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Arts funding Treehouses of language: inside a Swiss literature foundation

Jan Michalski Foundation

The Foundation was designed over a period of several years by different architects.

(Keystone)

Rousseau, Hesse, Highsmith, Mann – fabled, yes, but did any of them ever write a book in a treehouse? A new centre for literature is offering global writers the opportunity to do just this.

Arriving in the small Swiss town of Montricher, surrounded by farmland and rows of vines, you might wonder about the large construction looming over the eastern edge of the village. Is it a futuristic research centre? The all-white complex, with several cabin-like pods suspended underneath a vast overhanging canopy of elliptical shapes, looks like the space-age dream of a Silicon Valley billionaire.

It is not – at least not quite. It is the Jan Michalski Foundation for writing and literature: a philanthropic venture run by Vera Michalski-Hoffmann, a Swiss publisher and patron who named the centre after her late Polish husband. Go further in amongst the pillars of the ultramodern architecture and you will find a five-floor, eight-language library; an exhibition space (currently dedicated to Federico Garcia Lorca); and – since the beginning of this year – a collection of writers from around the world, chosen to come and stay on a revolving basis.

So far, says Aurélie Baudrier, head of communications at the centre, the results are positive. After years of development, designing, gradual openings to the public, getting the writers on board was the final “piece of the puzzle,” to borrow a phrase from her boss, Michalski-Hoffmann. And the quality of the applications, as well their volume, has been phenomenal: 900 were received for this year’s residencies, of which just 29 made the cut.

Is it the sign of a literary boom in Switzerland? After all, just several kilometres down the road from Montricher, the equally-impressive Château de Lavignyexternal link welcomes global writers for similar residencies; the shores of Lake Geneva, a few minutes further again, are host to several international literature festivals throughout the year – theSalon du Livreexternal link, the far°external link festival in Nyon,Le livre sur les quaisexternal link in Morges – and this is only French-speaking Switzerland.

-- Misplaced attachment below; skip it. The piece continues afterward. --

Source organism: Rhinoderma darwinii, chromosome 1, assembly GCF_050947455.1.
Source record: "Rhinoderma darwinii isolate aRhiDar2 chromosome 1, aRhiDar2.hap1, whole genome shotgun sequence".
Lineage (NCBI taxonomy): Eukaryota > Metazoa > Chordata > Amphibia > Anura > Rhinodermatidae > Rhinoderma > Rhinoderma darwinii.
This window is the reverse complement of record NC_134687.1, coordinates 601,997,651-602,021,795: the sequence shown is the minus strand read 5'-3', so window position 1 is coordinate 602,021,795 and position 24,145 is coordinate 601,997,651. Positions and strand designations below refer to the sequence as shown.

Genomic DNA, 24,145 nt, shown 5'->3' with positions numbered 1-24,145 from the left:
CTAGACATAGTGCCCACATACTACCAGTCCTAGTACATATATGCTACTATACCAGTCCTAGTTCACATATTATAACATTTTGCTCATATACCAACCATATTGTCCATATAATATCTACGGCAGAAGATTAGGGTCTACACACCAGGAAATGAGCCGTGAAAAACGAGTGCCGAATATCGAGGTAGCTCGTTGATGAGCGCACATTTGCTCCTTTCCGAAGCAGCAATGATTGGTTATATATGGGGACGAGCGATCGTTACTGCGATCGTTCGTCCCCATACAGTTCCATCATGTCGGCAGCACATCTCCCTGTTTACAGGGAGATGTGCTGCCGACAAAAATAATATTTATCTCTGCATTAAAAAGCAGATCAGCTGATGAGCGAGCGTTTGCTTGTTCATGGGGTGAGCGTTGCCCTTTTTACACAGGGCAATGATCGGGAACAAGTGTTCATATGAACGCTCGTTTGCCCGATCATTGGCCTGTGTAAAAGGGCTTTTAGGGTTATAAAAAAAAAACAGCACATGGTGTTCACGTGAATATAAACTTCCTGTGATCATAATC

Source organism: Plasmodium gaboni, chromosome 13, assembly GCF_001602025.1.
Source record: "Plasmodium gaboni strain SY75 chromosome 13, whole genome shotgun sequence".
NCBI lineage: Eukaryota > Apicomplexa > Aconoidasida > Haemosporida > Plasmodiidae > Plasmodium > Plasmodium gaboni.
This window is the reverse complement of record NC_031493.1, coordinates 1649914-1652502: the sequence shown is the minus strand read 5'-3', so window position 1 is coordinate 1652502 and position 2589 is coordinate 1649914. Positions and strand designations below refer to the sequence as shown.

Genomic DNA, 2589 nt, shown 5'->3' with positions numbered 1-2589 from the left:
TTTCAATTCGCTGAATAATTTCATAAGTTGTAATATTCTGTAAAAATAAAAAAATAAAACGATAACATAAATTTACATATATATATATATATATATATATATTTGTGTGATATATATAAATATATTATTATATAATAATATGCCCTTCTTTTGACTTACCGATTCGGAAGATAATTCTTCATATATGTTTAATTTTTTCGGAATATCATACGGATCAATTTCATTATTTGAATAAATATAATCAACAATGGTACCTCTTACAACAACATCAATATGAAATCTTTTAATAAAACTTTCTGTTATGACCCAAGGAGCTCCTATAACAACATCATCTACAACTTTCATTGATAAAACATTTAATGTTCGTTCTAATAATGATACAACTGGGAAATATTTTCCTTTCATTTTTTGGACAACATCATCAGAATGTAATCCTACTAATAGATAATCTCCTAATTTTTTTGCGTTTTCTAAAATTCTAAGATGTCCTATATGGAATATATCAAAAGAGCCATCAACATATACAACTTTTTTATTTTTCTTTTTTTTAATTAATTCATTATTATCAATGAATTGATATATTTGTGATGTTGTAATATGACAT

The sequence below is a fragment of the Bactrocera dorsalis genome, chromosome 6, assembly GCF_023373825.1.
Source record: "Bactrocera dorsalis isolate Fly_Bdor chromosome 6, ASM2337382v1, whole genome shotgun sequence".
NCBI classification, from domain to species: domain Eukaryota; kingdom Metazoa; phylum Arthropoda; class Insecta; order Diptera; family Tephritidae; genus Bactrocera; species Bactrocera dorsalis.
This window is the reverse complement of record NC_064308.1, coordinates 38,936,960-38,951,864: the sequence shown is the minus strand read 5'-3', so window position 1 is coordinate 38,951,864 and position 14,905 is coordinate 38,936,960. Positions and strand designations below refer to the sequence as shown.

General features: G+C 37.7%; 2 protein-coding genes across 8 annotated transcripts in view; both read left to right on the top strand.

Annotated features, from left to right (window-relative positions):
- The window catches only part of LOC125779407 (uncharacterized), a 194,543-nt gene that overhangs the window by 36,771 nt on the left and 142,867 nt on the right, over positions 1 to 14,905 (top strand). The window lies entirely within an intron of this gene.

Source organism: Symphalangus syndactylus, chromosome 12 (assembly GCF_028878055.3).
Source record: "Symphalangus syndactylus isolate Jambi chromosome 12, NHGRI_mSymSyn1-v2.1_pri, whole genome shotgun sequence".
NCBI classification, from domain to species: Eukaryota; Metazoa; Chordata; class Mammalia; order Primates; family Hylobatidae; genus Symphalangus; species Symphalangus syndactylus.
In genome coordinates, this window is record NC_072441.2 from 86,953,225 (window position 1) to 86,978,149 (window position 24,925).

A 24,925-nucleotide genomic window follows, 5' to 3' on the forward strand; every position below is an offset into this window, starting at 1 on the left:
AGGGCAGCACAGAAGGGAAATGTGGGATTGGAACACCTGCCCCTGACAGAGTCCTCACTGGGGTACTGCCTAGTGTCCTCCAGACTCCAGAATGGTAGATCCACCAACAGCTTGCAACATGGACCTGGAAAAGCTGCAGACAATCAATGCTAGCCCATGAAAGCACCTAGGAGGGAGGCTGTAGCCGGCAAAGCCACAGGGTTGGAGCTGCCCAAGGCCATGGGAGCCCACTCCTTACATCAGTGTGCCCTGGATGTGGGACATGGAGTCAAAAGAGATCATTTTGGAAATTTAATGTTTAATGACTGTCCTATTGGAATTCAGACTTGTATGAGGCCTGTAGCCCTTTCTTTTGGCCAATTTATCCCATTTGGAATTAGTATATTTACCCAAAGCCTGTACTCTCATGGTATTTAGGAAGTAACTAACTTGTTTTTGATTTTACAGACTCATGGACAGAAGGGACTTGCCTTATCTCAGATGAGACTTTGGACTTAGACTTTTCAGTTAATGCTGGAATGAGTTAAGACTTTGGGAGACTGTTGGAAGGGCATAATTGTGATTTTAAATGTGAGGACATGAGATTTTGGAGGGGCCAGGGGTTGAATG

‘Fire up your brain’

Either way, with a history ranging from Rousseau to Hesse, as well as current interest in Swiss literature (spurred by global successes such as that of Genevan Joël Dicker) it’s small wonder so many foreign authors are keen to come. The conditions in Montricher aren’t bad either: return travel from home country to Montricher, breakfast and one meal per day, accommodation in a hanging pod (more on this later), and a CHF1,200 monthly allowance.

I go to meet some of them. The first, Taran Khan, is a journalist and essayist from Mumbai. She is half-way through a three-month stay at the foundation, writing a book about the cultural life of Kabul. Why does an Indian author come to Switzerland to write a book about Afghanistan? The beautiful location, the calm, the 60,000-volume library, all offer “a break from the daily structures of her life” in Mumbai, she says. She can step back, take time, and “see the connections in her own work that [she] would not otherwise have seen.”

There are also the other ‘writers-in-residence’. At any one time, around half-a-dozen international authors are staying in the centre – swapping ideas, cooking together, walking together in the grounds. And the fact that they come from such diverse parts of the world (this year writers have come from Poland, Brazil, America, Singapore, Iceland, Egypt, Wales, and more) can make for serendipitous interactions. It can help “fire up your brain,” Khan says, and avoid getting bogged down in a project.

‘Pardon America’